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PS-042 Parenteral nutrition (PN) in premature infants: risk analysis after redesigning a production process
  1. C Salazar,
  2. M Mensa,
  3. M Miana,
  4. R Juncos,
  5. S Ceamanos,
  6. C Lopez,
  7. C Codina
  1. Hospital Clinic, Pharmacy, Barcelona, Spain

Abstract

Background Prescribing and preparing paediatric PN is an extremely complex processes because of manipulation of small volumes, stability problems, risk of contamination and patient fragility. Therefore, we need to manage the risk of such a delicate process.

Purpose To quantify the risk reduction derived from redesigning the preparation process for parenteral nutrition (PN) for preterm infants, identifying residual risks in the current process and planning measures to solve them.

Material and methods The major changes carried out were e-prescribing and improvements in quality control, by double checking on gravimetric preparations and biochemical control.

We used FMEA (Failure Mode and Effect Analysis) to analyse the risk of the process, and a group of four pharmacists and two pharmacy technicians was formed to agree and discuss the critical points in the different phases of the process: prescription, validation, processing, quality control and labelling. Then, we qualified these errors in terms of their probability of occurrence (O), severity (S) and detection capacity (D) in the process, assigning values from 1 to 10, and considering that the severity only depends on the critical point.

By multiplying these factors, the criticality index (CI = O × S × D) was obtained. The difference between the previous and current CI processes allowed us to compare the risk management in both processes and prioritise those points which required immediate action.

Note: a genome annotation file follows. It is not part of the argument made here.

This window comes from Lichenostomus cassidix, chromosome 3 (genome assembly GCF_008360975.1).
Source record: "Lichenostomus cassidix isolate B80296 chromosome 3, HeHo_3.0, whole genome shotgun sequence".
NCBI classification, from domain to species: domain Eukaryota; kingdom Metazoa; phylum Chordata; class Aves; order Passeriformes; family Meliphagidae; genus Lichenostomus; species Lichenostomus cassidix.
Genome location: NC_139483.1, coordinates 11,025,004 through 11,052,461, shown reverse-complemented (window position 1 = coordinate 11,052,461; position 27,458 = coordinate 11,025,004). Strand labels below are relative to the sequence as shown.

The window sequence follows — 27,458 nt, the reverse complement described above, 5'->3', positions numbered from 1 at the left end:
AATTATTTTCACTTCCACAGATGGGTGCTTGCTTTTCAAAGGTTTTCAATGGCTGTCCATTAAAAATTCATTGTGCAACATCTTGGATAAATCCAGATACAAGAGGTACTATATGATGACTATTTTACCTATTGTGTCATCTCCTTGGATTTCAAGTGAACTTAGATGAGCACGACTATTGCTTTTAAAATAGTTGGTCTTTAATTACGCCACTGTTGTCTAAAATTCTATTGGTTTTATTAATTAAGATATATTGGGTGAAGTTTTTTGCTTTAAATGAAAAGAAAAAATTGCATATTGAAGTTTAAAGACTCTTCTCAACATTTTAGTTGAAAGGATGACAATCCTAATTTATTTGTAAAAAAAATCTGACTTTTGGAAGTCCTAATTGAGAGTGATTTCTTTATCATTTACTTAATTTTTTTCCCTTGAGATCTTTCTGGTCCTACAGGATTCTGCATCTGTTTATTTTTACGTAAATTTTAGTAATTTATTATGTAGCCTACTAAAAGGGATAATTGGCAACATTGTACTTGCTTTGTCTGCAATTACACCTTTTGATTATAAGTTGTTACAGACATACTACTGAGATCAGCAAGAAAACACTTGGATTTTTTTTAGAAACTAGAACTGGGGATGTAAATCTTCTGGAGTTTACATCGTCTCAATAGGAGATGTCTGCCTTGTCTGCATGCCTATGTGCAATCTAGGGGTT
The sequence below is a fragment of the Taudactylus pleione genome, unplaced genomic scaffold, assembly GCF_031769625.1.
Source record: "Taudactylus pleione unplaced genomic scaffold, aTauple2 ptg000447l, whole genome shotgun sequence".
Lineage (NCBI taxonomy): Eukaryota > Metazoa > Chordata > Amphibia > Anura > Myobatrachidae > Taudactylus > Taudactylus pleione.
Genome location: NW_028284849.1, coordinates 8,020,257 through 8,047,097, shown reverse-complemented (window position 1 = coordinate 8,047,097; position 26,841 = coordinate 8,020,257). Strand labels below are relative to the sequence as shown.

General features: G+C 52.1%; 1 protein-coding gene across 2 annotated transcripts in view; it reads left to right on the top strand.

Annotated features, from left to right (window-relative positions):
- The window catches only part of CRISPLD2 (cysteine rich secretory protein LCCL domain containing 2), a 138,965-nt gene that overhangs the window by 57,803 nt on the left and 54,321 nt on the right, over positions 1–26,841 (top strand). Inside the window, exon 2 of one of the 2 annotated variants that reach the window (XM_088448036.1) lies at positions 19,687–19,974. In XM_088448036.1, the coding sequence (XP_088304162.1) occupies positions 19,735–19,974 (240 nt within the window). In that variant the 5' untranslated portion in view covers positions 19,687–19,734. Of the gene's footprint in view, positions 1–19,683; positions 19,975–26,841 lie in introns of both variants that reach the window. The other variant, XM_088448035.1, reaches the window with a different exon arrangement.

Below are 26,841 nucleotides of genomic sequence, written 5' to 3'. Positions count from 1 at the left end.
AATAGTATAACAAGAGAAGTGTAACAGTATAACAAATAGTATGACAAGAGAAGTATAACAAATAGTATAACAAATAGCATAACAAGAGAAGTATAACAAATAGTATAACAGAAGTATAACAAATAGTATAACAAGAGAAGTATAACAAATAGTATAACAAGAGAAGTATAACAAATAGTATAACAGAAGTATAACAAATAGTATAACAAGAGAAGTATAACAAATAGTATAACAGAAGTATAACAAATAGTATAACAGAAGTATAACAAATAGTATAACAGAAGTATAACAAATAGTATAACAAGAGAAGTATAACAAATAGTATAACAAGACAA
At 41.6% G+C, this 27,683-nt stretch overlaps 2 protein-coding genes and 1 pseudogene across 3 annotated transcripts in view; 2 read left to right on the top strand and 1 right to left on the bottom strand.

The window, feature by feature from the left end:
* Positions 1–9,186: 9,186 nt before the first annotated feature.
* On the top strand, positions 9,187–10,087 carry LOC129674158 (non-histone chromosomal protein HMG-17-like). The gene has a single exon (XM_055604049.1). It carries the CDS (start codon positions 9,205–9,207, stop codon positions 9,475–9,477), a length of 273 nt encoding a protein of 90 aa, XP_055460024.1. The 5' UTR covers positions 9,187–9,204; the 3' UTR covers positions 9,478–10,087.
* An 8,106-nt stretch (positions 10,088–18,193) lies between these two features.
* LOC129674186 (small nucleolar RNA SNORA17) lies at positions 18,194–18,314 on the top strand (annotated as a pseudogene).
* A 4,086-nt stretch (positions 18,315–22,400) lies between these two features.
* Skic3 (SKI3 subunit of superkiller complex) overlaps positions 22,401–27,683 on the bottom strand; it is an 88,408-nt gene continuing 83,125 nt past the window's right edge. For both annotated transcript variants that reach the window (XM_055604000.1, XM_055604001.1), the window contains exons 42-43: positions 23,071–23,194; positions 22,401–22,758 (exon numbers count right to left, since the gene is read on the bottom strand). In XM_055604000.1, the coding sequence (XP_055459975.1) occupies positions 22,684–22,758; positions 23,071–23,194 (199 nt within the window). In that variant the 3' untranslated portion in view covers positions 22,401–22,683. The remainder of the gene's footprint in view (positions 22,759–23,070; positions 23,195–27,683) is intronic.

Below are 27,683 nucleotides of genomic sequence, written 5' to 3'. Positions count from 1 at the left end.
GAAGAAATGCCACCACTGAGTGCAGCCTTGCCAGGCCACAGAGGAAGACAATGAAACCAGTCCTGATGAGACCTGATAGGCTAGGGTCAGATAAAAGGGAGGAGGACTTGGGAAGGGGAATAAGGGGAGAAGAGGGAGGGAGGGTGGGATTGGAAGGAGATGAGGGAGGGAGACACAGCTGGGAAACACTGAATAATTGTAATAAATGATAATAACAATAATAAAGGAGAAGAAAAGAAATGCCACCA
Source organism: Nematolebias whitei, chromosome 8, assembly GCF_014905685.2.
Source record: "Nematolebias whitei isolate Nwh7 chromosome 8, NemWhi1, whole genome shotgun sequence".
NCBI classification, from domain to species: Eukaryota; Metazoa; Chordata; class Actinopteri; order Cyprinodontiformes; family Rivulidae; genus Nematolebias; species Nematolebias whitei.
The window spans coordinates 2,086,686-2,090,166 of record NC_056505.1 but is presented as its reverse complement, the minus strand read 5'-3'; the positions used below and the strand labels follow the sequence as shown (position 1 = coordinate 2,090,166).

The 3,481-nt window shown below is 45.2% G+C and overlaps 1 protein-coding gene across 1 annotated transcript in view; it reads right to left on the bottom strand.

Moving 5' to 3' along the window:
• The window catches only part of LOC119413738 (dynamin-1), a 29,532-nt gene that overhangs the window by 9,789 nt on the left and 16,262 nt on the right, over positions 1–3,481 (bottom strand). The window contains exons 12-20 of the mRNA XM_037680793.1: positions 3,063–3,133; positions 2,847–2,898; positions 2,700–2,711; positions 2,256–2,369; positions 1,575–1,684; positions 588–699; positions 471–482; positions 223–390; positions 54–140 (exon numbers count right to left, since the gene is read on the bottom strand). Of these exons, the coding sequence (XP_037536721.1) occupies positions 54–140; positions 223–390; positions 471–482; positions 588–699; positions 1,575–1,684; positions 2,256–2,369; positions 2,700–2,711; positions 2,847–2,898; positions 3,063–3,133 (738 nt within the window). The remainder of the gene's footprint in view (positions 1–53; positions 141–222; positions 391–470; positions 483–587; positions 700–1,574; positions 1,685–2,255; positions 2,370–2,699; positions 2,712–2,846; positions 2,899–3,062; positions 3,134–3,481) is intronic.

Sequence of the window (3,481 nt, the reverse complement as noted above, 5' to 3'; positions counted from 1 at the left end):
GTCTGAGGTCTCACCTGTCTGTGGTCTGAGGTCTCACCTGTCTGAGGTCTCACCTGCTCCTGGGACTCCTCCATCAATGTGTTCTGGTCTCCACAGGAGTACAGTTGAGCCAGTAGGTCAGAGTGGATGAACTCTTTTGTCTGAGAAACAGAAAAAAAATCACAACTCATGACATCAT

Results We identified 31 critical points and realised that following the old procedure the CI obtained was 4,964, whereas it was 1,715 in the current procedure. Therefore, we achieved an overall risk reduction of 65.5%; of which 25.7% was due to e-prescribing, while 28% and 10.5% would have derived from the incorporation of double supervision in the preparation and biochemical control, respectively. However, there are new risks, mainly due to the management of a computer system (4.4%), for which a procedure manual and a training program have been developed. Furthermore, current process have a remaining risk (nearly 30%), which could be reduced by automating the production process.

Conclusion Improvements mentioned above allowed us to minimise the risk associated with paediatric PN production process.

Reference

  1. Bonnabry P, Cingria L, Sadeghipour F, et al. Use of a systematic risk analysis method to improve safety in the production of paediatric parenteral nutrition solutions. Qual Saf Health Care 2005;14:93–8

ReferenceNo conflict of interest.

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